SCOTUSBlog: Two Indian Law Petitions to Watch for this Week’s Conference


Issue: (1) Whether a non-custodial parent can invoke the Indian Child Welfare Act of 1978 (ICWA), 25 U.S.C. §§ 1901-63, to block an adoption voluntarily and lawfully initiated by a non-Indian parent under state law; and (2) whether ICWA defines “parent” in 25 U.S.C. § 1903(9) to include an unwed biological father who has not complied with state law rules to attain legal status as a parent.
Issue: (1) Whether a federal court has jurisdiction to enjoin activity that violates the Indian Gaming Regulatory Act (IGRA), 25 U.S.C. § 2701 et seq., but takes place outside of Indian lands; and (2) whether tribal sovereign immunity bars a state from suing in federal court to enjoin a tribe from violating IGRA outside of Indian lands.


This entry was posted in Author: Matthew L.M. Fletcher, gaming, ICWA, IGRA, Michigan Indian, Research, sovereign immunity, Supreme Court and tagged , , , , . Bookmark the permalink.

4 Responses to SCOTUSBlog: Two Indian Law Petitions to Watch for this Week’s Conference

  1. Finally! I can’t wait for the Baby Girl case to be over. I doubt the Court will review the case, but if they do, at least we’ll have another case which strengthens the protections of the ICWA. It’s absolutely impossible for the Petitioners to win this one. I just hate that the Browns have to continue to go through this. It won’t be long. Have a great day, everyone!

  2. says:

    It’s not going to be over until the ICWA of 1978 is brought into the 20 century, and update to where this can’t happen again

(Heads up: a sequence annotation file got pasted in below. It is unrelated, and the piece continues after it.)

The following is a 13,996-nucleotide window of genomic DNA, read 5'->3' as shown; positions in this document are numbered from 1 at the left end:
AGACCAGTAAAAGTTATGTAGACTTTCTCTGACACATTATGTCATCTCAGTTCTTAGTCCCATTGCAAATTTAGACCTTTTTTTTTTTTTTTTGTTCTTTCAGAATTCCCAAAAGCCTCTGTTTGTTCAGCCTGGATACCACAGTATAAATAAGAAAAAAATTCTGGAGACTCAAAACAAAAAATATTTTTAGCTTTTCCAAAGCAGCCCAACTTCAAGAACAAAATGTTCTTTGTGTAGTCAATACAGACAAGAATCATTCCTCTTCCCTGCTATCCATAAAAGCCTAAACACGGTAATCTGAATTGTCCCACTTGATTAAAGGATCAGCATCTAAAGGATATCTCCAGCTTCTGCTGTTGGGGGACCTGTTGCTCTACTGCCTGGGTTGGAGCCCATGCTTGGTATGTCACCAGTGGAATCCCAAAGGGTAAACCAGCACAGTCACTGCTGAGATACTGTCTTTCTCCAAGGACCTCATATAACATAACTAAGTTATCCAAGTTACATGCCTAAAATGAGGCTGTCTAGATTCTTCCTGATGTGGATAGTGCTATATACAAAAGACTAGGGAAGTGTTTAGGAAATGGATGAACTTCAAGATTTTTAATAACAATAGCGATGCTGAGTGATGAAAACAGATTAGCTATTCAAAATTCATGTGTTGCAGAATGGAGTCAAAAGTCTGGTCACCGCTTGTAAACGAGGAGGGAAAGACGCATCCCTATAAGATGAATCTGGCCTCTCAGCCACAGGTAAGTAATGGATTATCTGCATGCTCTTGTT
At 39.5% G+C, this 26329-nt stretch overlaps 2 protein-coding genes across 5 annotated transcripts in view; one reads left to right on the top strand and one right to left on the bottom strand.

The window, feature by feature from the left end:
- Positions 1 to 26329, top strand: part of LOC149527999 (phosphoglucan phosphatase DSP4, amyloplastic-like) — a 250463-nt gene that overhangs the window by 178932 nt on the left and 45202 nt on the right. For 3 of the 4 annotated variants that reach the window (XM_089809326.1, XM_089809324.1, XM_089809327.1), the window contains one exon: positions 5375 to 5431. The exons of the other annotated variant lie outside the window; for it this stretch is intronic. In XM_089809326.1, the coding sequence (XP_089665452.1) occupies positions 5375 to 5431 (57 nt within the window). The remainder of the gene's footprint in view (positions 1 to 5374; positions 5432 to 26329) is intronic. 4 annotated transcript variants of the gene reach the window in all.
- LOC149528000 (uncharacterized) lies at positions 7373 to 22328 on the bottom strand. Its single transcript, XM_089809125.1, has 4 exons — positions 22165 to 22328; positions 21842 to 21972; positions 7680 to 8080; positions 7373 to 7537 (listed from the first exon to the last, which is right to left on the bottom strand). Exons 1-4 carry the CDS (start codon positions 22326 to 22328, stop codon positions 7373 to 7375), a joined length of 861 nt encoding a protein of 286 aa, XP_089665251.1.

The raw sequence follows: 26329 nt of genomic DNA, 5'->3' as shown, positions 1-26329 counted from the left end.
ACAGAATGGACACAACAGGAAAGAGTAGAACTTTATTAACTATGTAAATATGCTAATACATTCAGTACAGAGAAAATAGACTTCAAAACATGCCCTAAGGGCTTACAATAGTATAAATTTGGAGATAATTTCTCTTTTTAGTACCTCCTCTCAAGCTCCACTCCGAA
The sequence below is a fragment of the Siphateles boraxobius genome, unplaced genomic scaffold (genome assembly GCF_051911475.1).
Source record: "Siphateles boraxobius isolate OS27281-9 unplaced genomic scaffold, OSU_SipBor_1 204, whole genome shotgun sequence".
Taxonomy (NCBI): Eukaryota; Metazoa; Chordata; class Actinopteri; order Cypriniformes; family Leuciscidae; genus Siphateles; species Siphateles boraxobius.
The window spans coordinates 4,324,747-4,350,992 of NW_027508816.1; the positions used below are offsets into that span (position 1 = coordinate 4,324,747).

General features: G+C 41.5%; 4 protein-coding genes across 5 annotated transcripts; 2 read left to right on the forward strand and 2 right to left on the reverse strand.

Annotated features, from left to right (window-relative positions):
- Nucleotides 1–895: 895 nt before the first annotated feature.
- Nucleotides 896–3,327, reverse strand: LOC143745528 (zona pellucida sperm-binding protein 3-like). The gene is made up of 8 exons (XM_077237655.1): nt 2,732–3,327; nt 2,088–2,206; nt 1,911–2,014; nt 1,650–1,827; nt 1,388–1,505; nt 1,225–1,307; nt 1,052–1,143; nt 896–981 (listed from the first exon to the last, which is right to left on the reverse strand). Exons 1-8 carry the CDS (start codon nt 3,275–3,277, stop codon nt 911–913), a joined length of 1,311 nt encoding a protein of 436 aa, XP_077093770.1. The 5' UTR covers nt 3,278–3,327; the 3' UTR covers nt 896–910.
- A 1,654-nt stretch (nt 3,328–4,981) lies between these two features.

3. The law isn’t the problem in this case. The problem is that these people attempted to circumvent the law, and as a result, it wasn’t followed from the beginning. Thankfully, they got caught. The deception involved in attempting to hide the father’s Indian status as well as other things, along with the fact that these people refused to give this man his child from the beginning (and are still fighting to steal her) tells us everything we need to know about them.

    It’s almost comical (if it wasn’t so sad) when I hear people complain that a law which is meant to make it harder for them to take an Indian child away from its parents, family, and people…is making it harder for them to take an Indian child away from its parents, family, and people.

    How, precisely, does one successfully amend the law in such a way that it cannot fulfill the sole purpose for its existence?

    This case WILL be over when the Supreme Court tells these people that they cannot have this man’s little girl.

    The Supreme Court of the United States of America is not going to ignore the facts of this case (which overwhelmingly support Baby Girl, Birth Father, and the Cherokee Nation) and the Federal laws which govern this case (in violation of Article VI, Clause 2), unlawfully deprive this man of his Constitutionally protected rights to direct the care, custody, control, education, and religious upbringing of his child, and simply hand the child over to these people.

    The Petitioners are the bad guys in this situation. They do not have a legal, or moral, leg to stand on. The facts do not support their position. Their legal arguments are absolutely pathetic and incorrect, while the opposing counsel’s arguments are airtight. For all of those reasons, and others, they WILL lose.

  4. Pingback: Dollar General v. Mississippi Choctaw Cert Petition on SCOTUSBlog Watch List | Turtle Talk

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